Exploring Process Automation opportunities - RPA and low-code application development

Last year I finished my master’s thesis about process automation. The research approached the topic from two different angles, Robotic Process Automation (RPA), and low-code application development, more specifically Robot Framework and Microsoft Power Platform. Contrary to the majority of current research material about the topic, this research didn’t focus on the experiences of business owners or IT specialists but instead attempted to clarify what kinds of process automation solutions have been created, what kinds of solutions are desired, and what kinds of solutions are considered helpful, from the point of view of people working on the processes themselves. Here are the summarized findings of my research.

Process automation

Automation in general aims to decrease the necessity of human interaction in different processes. Manufacturing various products has been a target of automation for decades. As technological development has progressed it has become possible to automate repetitive tasks in modern office work as well. Repetitive tasks that follow certain rules and have a significant risk of human error are usually very suitable for process automation. The global business process automation market is expected to grow up to $19,4 billion by 2026

Process automation has not yet become a popular research subject, which is why there are still common misconceptions regarding this subject. Most notably, researchers often refer to robotic process automation (RPA) as the one and only form of process automation and state that these two terms as the same. RPA is just one form of process automation since any form of development which reduces the necessity of manual labor can be considered process automation. This includes system integrations, process planning, and software development. RPA has been the most studied form of process automation for a few years, which is why it has gained the majority of the focus.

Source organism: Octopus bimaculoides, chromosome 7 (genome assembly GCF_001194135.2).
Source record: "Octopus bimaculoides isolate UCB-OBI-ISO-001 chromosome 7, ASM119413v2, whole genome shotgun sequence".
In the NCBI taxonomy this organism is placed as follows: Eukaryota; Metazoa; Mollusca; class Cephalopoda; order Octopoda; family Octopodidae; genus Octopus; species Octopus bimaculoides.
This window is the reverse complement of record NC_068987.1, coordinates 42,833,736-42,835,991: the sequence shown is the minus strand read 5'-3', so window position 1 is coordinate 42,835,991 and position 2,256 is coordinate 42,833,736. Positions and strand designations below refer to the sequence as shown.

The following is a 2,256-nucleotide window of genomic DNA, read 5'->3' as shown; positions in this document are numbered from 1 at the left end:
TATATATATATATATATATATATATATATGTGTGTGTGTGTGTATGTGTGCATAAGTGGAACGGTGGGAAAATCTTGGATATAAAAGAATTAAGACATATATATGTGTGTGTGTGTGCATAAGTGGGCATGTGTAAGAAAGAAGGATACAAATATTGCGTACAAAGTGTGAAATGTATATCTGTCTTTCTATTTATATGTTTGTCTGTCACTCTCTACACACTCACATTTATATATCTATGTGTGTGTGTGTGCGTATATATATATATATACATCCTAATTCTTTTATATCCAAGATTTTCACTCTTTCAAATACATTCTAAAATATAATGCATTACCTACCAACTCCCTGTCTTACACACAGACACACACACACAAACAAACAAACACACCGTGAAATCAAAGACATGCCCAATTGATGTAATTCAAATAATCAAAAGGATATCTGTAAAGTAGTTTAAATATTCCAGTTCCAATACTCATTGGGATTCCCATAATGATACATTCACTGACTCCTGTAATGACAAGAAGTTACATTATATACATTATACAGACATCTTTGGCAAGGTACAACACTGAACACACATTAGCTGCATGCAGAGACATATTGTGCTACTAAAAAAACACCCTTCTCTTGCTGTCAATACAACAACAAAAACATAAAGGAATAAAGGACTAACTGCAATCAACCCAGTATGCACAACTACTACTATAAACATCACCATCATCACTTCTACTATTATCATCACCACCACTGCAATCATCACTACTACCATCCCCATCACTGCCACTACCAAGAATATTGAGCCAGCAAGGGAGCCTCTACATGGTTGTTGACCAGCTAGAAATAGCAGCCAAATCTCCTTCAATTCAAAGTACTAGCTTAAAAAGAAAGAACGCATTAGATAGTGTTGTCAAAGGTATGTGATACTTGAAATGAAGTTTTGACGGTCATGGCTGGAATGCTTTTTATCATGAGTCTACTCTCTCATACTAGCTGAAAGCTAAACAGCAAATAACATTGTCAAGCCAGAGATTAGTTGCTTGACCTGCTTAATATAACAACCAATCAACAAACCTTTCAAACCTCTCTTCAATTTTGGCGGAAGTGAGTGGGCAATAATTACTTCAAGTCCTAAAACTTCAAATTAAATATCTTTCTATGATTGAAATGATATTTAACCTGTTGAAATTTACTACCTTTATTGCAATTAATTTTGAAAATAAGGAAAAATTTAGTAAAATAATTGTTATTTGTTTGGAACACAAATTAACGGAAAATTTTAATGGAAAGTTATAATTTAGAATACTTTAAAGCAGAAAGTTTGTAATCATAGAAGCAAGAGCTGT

Robotic Process Automation, or RPA, has nothing to do with mechanical robots used in different factories but instead is a purely software-based solution, designed to mimic different tasks performed by human employees. Developing an RPA solution often starts with determining all the steps a human worker performs in a certain process, including every input and click of a button. All the potential exceptions and errors should also be documented. After scripting all the steps, the software robot can mimic the described process.

The reason RPA solutions can be more productive than human workers in certain processes is that RPA solutions are faster, and they do not make any human errors, like typos or misinterpretations. From the developers’ point of view, creating RPA solutions can be fast and low effort since the solution is implementable to use existing systems without the necessity to alter said systems in any way. The RPA solution can do all the same tasks as a human worker, so access to required systems can be obtained comparably, as with an employee.


RPA can be used for automating many different manual tasks

The necessity of structured data and specific types of processes is the main shortcoming of RPA solutions. If the process has multiple exceptions and requires an elevated level of deduction, creating a reliable RPA solution can be next to impossible. Also, as the solutions require the processes to remain as they are, system updates and changes to the process workflow are likely to cause the solution to malfunction.

Low-code in process automation

Low-code is a programming technique derived from the concepts of Rapid Application Development, where the programmer has the freedom to spend more time designing the functionality and aesthetics of an application, rather than the syntax of the code itself. Low-Code Development Platforms are based on graphical user interfaces, which allow users to create applications and automated workflows without writing any code. Low-code contributes to the universal shortage of professional software developers by lowering the entry barrier to creating solutions and applications. This research focused on Microsoft Power Platform as the selected low-code development platform.


Microsoft Power Platform tools

Developing applications and automated flows with Power Platform, or any other LCDP, is faster and easier than traditional software development. Also, the simplified nature of development allows employees outside the IT department to participate in application development. This makes it easier for employees who have more knowledge about the business processes themselves to make sure that the application, or automated solution, meets all the business requirements.